If you're like a lot of pet owners, when it comes to bathing your dog it can be a real battle. In fact, there have been numerous videos that have gone viral highlighting the outrageous lengths dogs will go to in order to avoid the process. While there are new products on the market to make the ordeal easier and less messy, there are a few things that you can do to make bath time smoother and safer for both of you.
Before we dispense with the tips, you should know that the ASPCA recommends that you give your dog a bath at least once within a three month period. That's a minimum of four times a year. A lot of this, however, depends on breed and skin conditions. Many veterinarian dermatologists suggest a more regular schedule, and for some as frequent as once a week. Again, this depends on the dog.
Before you begin, it's a really good idea to brush your dog thoroughly to remove any excess fur or snarls before wetting them. This will make your job easier and lessen the amount of hair in your drain. If you have a small sieve-type drain basket, put it in place before putting him or her in the tub. While you're at it, place a non-slip rubber mat in as well to ease fears of falling.
It's also a good idea to stick cotton balls in their ears before bathing in order to keep water out. This is especially important for dogs with deep ear wells and those prone to ear infections. You can try putting a small amount of Vaseline on them first so they don't absorb water during the bath.
Make sure you're using products specially formulated for dogs. If you use flea prevention products, you can choose shampoos/soaps that won't strip it away. You should also consider shampoo/conditioners free of allergens your pet might be susceptible to and products created for certain types of skin conditions.
Finally, have all your towels handy for drying off so that you can remove your dog quickly after they've shaken off as much water as they can (if you sit with them for a moment after turning the water off, they'll do this on their own).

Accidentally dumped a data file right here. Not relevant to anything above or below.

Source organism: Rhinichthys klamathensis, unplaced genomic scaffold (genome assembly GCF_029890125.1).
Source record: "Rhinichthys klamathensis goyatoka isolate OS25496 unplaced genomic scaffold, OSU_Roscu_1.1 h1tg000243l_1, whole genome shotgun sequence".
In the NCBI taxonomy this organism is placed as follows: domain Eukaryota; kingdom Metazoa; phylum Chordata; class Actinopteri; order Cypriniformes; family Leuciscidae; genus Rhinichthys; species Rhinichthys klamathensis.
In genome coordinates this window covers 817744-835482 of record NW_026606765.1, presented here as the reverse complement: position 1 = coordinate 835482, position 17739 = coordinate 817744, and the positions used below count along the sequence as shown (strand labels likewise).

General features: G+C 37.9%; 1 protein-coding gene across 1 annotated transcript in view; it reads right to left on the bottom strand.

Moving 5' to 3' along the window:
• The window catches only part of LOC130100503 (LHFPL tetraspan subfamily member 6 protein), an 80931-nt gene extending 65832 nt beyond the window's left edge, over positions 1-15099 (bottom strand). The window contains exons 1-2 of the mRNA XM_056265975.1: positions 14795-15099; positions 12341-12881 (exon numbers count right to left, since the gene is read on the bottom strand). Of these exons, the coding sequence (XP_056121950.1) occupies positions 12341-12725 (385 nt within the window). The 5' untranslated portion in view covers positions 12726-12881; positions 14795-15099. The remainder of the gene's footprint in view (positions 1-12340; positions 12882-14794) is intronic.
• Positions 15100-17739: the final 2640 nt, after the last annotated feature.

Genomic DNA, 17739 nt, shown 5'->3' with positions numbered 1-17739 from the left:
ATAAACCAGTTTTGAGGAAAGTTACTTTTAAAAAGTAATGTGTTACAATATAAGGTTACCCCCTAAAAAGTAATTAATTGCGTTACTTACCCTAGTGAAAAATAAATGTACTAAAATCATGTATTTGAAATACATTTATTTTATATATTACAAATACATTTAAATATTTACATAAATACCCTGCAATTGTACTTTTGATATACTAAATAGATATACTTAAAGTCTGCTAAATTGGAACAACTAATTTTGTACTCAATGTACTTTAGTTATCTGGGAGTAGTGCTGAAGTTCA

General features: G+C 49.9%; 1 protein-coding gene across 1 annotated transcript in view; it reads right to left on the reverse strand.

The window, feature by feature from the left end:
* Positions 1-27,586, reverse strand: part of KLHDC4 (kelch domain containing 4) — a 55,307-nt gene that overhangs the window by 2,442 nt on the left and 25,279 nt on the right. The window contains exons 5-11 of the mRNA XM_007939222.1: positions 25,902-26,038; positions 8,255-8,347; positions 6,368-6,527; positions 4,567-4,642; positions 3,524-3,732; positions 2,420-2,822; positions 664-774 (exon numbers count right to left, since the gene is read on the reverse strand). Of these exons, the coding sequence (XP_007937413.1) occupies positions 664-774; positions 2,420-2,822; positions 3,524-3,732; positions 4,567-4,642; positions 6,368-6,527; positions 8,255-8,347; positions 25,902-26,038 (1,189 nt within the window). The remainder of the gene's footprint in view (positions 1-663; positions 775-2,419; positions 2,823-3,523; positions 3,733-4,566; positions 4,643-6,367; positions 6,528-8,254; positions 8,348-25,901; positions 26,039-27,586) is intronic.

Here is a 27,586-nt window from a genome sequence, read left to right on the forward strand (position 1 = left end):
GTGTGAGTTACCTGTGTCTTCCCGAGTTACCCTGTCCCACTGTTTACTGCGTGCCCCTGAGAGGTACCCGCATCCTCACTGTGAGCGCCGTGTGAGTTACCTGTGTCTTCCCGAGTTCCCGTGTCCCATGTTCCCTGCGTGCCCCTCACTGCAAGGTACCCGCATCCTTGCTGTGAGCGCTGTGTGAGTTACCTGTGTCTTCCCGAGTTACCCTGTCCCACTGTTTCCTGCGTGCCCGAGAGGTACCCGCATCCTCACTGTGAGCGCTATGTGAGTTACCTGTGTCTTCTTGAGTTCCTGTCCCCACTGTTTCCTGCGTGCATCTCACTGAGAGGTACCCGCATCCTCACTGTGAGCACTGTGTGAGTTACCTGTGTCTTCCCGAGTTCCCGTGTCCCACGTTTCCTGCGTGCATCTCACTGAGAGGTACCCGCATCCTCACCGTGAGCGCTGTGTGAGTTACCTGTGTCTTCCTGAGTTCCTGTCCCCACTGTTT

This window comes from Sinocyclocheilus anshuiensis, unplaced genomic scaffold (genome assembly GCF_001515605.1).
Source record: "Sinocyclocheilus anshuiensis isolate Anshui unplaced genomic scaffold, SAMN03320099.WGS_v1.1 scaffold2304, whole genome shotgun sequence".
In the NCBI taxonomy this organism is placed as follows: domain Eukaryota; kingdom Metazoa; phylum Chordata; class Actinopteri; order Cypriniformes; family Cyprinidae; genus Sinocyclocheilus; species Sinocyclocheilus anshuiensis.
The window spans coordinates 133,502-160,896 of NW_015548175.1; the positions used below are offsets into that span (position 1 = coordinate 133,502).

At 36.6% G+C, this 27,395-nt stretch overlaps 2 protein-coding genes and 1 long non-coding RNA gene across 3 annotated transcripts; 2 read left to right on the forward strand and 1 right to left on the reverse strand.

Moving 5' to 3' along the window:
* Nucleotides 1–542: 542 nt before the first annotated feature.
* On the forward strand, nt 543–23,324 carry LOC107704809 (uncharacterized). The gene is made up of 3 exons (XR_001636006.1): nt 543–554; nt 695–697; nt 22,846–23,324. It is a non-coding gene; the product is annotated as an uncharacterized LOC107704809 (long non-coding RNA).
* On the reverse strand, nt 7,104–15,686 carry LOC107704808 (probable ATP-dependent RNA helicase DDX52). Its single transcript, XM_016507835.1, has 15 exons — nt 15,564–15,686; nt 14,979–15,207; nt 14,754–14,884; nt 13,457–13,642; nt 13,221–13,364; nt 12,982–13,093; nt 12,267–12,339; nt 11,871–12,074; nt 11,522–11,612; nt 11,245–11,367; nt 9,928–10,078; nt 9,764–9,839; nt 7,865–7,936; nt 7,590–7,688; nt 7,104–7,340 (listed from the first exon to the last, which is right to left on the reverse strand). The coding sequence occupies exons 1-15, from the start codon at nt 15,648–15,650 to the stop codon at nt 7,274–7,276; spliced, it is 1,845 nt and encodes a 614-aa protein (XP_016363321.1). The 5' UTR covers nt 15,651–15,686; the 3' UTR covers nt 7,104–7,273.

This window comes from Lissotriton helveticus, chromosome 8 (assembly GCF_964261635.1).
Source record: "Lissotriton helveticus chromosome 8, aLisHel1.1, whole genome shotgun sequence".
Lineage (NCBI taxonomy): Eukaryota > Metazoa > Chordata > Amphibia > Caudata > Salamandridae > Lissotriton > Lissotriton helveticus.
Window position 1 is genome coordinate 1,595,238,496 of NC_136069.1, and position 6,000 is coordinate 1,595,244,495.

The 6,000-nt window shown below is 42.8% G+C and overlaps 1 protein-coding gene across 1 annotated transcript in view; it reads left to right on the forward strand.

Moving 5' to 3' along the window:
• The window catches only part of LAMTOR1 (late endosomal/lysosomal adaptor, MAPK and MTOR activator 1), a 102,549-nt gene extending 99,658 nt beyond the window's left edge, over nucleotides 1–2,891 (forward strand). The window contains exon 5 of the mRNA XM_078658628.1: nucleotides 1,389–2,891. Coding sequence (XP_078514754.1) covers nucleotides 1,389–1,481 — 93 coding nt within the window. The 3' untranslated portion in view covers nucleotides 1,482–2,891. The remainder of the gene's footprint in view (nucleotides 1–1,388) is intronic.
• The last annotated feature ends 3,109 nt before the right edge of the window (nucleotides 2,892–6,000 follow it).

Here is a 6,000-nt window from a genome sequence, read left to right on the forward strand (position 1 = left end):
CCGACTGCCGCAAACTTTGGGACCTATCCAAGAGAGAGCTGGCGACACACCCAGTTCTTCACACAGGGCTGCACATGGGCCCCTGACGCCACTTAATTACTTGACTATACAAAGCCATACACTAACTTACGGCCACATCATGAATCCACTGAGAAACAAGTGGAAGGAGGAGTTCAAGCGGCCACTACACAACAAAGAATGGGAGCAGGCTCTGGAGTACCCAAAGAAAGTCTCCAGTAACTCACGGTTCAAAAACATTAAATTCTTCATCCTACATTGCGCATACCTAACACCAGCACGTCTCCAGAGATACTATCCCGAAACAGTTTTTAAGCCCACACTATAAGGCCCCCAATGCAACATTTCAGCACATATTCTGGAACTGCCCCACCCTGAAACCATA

Ready, Set, Go! It's Bath Time
Now that you've prepped, it's time to get started. Shut the door to the room they bathe in so they can't try and escape and to keep any drafts from creating a chill. Next, remove their collar. If they're really hesitant and just hate having a bath, try giving them a treat and some extra affection first. Maybe bring a tug toy in and get them riled up with excitement. This positive reinforcement can eventually lead to a smoother experience.
If the sound of water rushing into the tub agitates them, fill the tub first, always using warm (not hot) water. Once they're in, start by shampooing their neck, chest and throat working backwards to the tip of their tail and then down the legs to the toes. Pay special attention to areas fleas congregate, like the base of the tail, shoulders, throat and neck. Use a washcloth on their face and head to avoid getting soap in their eyes and water in their ears.
Once the sudsing and conditioning are complete, rinse thoroughly with more warm water. A spray shower attachment hose will make the entire job quicker and easier.
Tips for Drying Your Dog
If your dog is small enough, you can scoop them up and wrap them in a towel. Have two on hand, because after the first soaks through you can finish buffing them dry with the second. For larger dogs, you may want to bring three. Throw the towel over the dog and begin drying. You can do this while they're still in the bathing station. If you don't have a rug on the floor for them to step out onto to finish the job, then place a towel on the floor first.
If your dog will tolerate the noise, you can blow dry them, as long as it's placed on the lowest setting. Be sure and remove the cotton balls, if you used them. Regardless, dry their ears thoroughly. For dogs prone to ear problems, you can use an ear powder to absorb excess moisture. Follow the directions carefully.
Final Bathing Tips for Dogs
If you bathe your dog in a bathtub or shower, make sure the curtain is drawn throughout the bath and leave it shut until the final shake takes place. This will confine the water and any loosened dog hair from covering your bathroom walls.
Last but not least, don't put their collar back on until they're completely dry. The fur around their necks is usually the last place to finish drying and putting the collar on too soon could lead to chaffing and hair loss, which can lead to hot spots. During the damp period, don't let them outside either, because their instinct will be to immediately roll around in the grass or dirt, plus you don't want them out without their tags.
By following these simple tips for bathing your dog you can save you and your pal a lot of grief and hassle.